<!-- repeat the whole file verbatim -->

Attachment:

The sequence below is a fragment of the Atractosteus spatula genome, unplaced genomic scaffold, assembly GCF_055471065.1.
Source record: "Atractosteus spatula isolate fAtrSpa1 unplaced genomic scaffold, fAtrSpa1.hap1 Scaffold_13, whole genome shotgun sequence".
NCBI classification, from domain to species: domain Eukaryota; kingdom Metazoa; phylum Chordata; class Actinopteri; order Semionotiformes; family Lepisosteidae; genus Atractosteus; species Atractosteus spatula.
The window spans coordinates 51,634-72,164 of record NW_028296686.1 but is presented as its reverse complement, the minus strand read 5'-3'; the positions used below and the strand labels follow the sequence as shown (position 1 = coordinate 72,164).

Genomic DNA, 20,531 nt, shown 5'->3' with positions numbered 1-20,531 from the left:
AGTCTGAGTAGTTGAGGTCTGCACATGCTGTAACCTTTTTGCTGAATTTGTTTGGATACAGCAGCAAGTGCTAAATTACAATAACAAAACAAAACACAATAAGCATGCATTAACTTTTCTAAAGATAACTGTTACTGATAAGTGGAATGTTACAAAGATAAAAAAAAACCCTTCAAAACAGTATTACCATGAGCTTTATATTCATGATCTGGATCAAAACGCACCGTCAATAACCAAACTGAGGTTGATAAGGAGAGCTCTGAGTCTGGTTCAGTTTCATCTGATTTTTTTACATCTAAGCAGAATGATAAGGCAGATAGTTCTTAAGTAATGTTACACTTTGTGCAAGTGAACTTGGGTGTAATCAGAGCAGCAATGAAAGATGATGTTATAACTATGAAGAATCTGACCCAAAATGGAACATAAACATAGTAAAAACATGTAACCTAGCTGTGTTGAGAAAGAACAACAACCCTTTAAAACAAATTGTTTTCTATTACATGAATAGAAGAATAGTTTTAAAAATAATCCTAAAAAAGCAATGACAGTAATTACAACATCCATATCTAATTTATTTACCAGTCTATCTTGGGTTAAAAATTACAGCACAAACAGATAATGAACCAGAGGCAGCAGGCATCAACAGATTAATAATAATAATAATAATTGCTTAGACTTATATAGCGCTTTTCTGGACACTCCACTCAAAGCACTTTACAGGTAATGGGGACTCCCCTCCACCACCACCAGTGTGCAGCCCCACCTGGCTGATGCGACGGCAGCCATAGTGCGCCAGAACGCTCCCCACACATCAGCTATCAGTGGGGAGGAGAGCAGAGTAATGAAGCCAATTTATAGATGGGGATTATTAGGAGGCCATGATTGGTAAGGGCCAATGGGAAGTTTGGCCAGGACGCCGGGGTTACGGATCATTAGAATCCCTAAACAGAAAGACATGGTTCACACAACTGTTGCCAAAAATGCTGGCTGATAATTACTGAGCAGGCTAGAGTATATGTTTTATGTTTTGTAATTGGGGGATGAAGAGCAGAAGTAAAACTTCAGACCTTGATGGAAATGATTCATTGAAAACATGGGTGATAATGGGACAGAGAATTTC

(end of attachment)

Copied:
The sequence below is a fragment of the Atractosteus spatula genome, unplaced genomic scaffold, assembly GCF_055471065.1.
Source record: "Atractosteus spatula isolate fAtrSpa1 unplaced genomic scaffold, fAtrSpa1.hap1 Scaffold_13, whole genome shotgun sequence".
NCBI classification, from domain to species: domain Eukaryota; kingdom Metazoa; phylum Chordata; class Actinopteri; order Semionotiformes; family Lepisosteidae; genus Atractosteus; species Atractosteus spatula.
The window spans coordinates 51,634-72,164 of record NW_028296686.1 but is presented as its reverse complement, the minus strand read 5'-3'; the positions used below and the strand labels follow the sequence as shown (position 1 = coordinate 72,164).

Genomic DNA, 20,531 nt, shown 5'->3' with positions numbered 1-20,531 from the left:
AGTCTGAGTAGTTGAGGTCTGCACATGCTGTAACCTTTTTGCTGAATTTGTTTGGATACAGCAGCAAGTGCTAAATTACAATAACAAAACAAAACACAATAAGCATGCATTAACTTTTCTAAAGATAACTGTTACTGATAAGTGGAATGTTACAAAGATAAAAAAAAACCCTTCAAAACAGTATTACCATGAGCTTTATATTCATGATCTGGATCAAAACGCACCGTCAATAACCAAACTGAGGTTGATAAGGAGAGCTCTGAGTCTGGTTCAGTTTCATCTGATTTTTTTACATCTAAGCAGAATGATAAGGCAGATAGTTCTTAAGTAATGTTACACTTTGTGCAAGTGAACTTGGGTGTAATCAGAGCAGCAATGAAAGATGATGTTATAACTATGAAGAATCTGACCCAAAATGGAACATAAACATAGTAAAAACATGTAACCTAGCTGTGTTGAGAAAGAACAACAACCCTTTAAAACAAATTGTTTTCTATTACATGAATAGAAGAATAGTTTTAAAAATAATCCTAAAAAAGCAATGACAGTAATTACAACATCCATATCTAATTTATTTACCAGTCTATCTTGGGTTAAAAATTACAGCACAAACAGATAATGAACCAGAGGCAGCAGGCATCAACAGATTAATAATAATAATAATAATTGCTTAGACTTATATAGCGCTTTTCTGGACACTCCACTCAAAGCACTTTACAGGTAATGGGGACTCCCCTCCACCACCACCAGTGTGCAGCCCCACCTGGCTGATGCGACGGCAGCCATAGTGCGCCAGAACGCTCCCCACACATCAGCTATCAGTGGGGAGGAGAGCAGAGTAATGAAGCCAATTTATAGATGGGGATTATTAGGAGGCCATGATTGGTAAGGGCCAATGGGAAGTTTGGCCAGGACGCCGGGGTTACGGATCATTAGAATCCCTAAACAGAAAGACATGGTTCACACAACTGTTGCCAAAAATGCTGGCTGATAATTACTGAGCAGGCTAGAGTATATGTTTTATGTTTTGTAATTGGGGGATGAAGAGCAGAAGTAAAACTTCAGACCTTGATGGAAATGATTCATTGAAAACATGGGTGATAATGGGACAGAGAATTTC